# Targeted Marketing with Machine Learning

# Improve marketing campaign profit using Data Science techniques

Rodolfo Saldanha

**Content**

**Context****Exploratory Data Analysis (EDA)****Outlier Detection****Feature Engineering****Feature Selection****Data Modeling****Conclusion**

# Context

Marketing is one of the most important things a business can do. Not only does marketing build brand awareness, but it can also increase sales, grow businesses, and engage customers.

On the other hand, marketing is also a generous source of expenses, and the investment in this segment should be well thought. Improving the profit margin is a constant concern to most of the companies, but what they are not aware of is that investing in the Data Science sector is a great way of doing that.

Mass marketing tends to be expensive and not so efficient because it normally does not consider the consumer profile, and the cost of the contact goes to waste, thus the profit decreases. As a solution for this issue, we have targeted marketing, which tends to be more effective.

Targeted marketing typically provides specific information and incentives to people, giving them a reason to choose that company over competitors in the same industry.

This approach identifies an audience likely to buy services or products and promotes those services or products to that audience. Once these key groups are recognized, companies develop marketing campaigns and specific products for those preferred market segments.

When marketing is relevant, people are more likely to spend money on that service or product, and this whole process can be achieved through Machine Learning techniques.

In this article, we will analyze the data of a fictitious company to select approachable customers and increase the profit of a marketing campaign. Any questions related to the code, you can find my work here.

# Exploratory Data Analysis (EDA)

The dataset contains 29 attributes from customers related to their personal information, amount spent in each segment, participation in previous marketing campaigns, and whether the client accepted or not this campaign (the target that we want to predict).

data.head()

Figure 1 — First rows of the dataset

The number of missing values in the dataset is very low, which is great.

Figure 2 — Number of missing values

It is possible to see that we have some categorical values, so let’s explore these attributes and check if they have meaningful information.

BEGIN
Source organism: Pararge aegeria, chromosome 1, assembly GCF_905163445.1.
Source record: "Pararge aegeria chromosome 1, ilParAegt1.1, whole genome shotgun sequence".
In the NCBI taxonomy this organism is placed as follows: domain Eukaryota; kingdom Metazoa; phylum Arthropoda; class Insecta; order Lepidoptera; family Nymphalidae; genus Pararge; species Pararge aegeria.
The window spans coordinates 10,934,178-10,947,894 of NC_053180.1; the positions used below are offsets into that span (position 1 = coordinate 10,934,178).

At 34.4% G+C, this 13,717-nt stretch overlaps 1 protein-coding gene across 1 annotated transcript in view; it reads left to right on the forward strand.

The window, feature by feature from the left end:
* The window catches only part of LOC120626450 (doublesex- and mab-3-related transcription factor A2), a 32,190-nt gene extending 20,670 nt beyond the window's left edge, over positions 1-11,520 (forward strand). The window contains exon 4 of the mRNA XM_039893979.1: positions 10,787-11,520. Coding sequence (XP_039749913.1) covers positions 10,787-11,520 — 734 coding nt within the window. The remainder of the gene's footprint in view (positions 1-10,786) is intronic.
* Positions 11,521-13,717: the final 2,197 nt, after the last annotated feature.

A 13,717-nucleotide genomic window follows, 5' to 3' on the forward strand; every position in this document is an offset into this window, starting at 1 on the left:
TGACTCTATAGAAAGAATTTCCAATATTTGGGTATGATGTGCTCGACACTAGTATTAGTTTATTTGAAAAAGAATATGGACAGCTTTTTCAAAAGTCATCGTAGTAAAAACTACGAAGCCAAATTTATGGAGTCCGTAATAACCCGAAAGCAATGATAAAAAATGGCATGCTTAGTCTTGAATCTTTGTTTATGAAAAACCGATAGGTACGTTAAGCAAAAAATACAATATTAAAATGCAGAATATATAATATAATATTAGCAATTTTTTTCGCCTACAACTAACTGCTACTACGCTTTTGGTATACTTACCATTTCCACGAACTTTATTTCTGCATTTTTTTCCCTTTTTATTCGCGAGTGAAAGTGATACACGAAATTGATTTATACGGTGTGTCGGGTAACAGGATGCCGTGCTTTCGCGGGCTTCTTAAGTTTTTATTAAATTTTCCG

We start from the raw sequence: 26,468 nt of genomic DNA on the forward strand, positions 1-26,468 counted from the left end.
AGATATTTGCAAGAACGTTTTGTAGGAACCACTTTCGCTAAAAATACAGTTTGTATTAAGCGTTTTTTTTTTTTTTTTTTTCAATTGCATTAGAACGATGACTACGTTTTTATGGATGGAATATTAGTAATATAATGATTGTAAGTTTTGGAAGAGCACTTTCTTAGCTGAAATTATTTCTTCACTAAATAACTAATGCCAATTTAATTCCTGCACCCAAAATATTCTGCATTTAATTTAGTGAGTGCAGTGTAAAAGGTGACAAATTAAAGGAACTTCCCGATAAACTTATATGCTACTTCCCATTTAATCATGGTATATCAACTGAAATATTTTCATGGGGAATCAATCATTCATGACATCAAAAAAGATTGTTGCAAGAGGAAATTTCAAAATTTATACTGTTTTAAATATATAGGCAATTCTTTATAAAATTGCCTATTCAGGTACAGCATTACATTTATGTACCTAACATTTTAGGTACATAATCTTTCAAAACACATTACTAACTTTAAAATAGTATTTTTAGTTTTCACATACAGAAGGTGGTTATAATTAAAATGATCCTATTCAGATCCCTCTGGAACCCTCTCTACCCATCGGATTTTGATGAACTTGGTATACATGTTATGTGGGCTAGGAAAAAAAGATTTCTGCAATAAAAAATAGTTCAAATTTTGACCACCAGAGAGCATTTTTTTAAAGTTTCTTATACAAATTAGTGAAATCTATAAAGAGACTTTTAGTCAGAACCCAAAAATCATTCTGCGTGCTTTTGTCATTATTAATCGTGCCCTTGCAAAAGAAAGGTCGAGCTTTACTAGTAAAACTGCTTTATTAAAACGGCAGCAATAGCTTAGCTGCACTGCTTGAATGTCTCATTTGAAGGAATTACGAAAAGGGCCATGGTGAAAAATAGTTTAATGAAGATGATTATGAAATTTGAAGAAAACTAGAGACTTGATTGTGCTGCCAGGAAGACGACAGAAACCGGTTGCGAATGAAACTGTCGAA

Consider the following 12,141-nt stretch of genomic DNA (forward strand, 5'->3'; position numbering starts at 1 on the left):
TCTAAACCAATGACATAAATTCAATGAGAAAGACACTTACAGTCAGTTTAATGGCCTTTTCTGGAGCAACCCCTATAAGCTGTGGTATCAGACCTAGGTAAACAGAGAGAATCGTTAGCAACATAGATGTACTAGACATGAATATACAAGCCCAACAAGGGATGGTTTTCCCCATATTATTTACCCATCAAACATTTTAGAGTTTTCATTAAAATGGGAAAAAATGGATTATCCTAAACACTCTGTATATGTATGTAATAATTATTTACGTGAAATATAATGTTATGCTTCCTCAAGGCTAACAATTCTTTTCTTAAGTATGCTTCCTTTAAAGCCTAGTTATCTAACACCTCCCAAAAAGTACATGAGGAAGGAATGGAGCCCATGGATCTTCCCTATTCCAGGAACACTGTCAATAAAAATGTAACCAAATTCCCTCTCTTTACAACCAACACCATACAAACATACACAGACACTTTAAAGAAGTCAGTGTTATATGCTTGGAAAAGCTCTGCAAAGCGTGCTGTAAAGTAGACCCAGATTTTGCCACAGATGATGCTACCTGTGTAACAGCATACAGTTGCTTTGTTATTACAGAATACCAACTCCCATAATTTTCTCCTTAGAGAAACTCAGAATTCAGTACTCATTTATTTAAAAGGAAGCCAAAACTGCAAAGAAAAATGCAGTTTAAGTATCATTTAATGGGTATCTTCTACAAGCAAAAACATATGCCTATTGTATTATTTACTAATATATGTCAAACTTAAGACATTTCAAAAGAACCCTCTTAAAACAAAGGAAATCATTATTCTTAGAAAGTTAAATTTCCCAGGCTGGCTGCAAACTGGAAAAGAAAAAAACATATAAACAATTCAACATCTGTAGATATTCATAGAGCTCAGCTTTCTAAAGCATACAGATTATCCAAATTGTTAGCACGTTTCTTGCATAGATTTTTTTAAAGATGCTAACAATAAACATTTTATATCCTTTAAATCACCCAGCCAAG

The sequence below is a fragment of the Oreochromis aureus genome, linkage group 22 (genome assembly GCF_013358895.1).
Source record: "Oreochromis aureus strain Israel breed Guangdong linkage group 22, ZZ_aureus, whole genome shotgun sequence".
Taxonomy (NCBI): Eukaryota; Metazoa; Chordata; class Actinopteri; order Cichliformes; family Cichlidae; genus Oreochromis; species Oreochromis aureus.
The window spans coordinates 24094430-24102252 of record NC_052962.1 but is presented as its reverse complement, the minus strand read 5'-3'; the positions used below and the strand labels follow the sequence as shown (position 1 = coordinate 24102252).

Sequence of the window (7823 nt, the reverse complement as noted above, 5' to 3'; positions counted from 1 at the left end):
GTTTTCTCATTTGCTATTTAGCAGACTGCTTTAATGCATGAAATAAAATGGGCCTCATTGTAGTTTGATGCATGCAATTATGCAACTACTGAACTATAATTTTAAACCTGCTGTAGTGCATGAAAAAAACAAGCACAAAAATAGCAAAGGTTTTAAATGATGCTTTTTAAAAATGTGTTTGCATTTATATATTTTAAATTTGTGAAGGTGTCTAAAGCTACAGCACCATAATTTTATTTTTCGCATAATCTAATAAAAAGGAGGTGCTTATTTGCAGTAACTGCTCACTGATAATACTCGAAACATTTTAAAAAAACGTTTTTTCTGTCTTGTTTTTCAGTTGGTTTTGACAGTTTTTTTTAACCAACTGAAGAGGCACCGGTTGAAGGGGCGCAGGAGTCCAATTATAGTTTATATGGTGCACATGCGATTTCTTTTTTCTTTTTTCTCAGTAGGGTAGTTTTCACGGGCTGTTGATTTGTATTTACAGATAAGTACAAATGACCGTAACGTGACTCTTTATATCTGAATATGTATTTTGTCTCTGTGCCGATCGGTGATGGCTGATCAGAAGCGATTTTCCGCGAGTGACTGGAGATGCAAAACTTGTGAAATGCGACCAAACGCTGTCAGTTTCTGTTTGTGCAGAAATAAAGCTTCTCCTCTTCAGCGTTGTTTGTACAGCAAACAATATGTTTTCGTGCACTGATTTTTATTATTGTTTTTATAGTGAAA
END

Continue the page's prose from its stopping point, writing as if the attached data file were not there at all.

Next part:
Figure 3 — Table of categories’ discrimination ability

The discrimination ability stands for how well the category correlates to the target, and it is also important to check if the class has a significant number of data points. We arbitrarily set the discrimination ability and the *n* amount of observations as 15% and 40, respectively.

Some of the categories with low discrimination ability or not a significant number of observations will be clustered together to facilitate the model learn because they often bias the learning process.

Generally speaking, no category stands out having a high percentage of discrimination ability and a significant number of observations.

We create a new category *NumberOff*, which represents the number of offsprings to see if it has a better discrimination ability, but this is not the case.

Figure 4 — Discrimination ability of categories

Now is the time to have a better understanding of the discreet attributes. We are going to check for constant variables by measuring the standard deviation, and also verify inconsistent values.

std = data[feat_n].describe().iloc[2,:]

const_lab = [std[std<0.05].index[0], std[std<0.05].index[1]]

std[std<0.05]

These two variables will be dropped since they are constants. Observations with age above 90 years will be dropped as well, since it is not likely that they are real values.

data[(2020 - data["Year_Birth"])>90]

Let’s observe the correlation matrix of the discreet variables.

Figure 5— Correlation matrix

And the values distribution according to the campaign response.

Figure 6— Values distribution by target

# Outlier Detection

Through the use of the IsolationForest algorithm, from *scikit-learn*, we can calculate the anomaly score of each point of the numerical features and, then, search for outliers.

Red areas indicate where the probability of observations existing there is low. The blue line, representing the anomaly score, tends to be similar to the distribution of the variable.

Figure 7 — Anomaly detection using IsolationForest

After splitting the data into train and test set, we can search for outliers.

from sklearn.model_selection import train_test_splitX_train, X_test, y_train, y_test = train_test_split(data, data["Response"], test_size=0.3,random_state=seeds[0])

There are several forms to detect outliers, but we are going to use here the Mahalanobis distance to find multivariate outliers. The Euclidian distance is known to fail to find outliers when dealing with multi-dimensional data. So we use the Mahalanobis Distance, because, since it uses the Eigenvalues of the variables instead of the original axis, it can make something similar to a feature scaling.

Simply putting, it calculates the distance of each point to the center of mass measured in standard deviations through the inverted covariance matrix. With these functions we can find the rows which represent multivariate outliers and remove them.

# The function to calculate the Mahalanobis Distance. Returns a list of distances.defMahalanobisDist(data):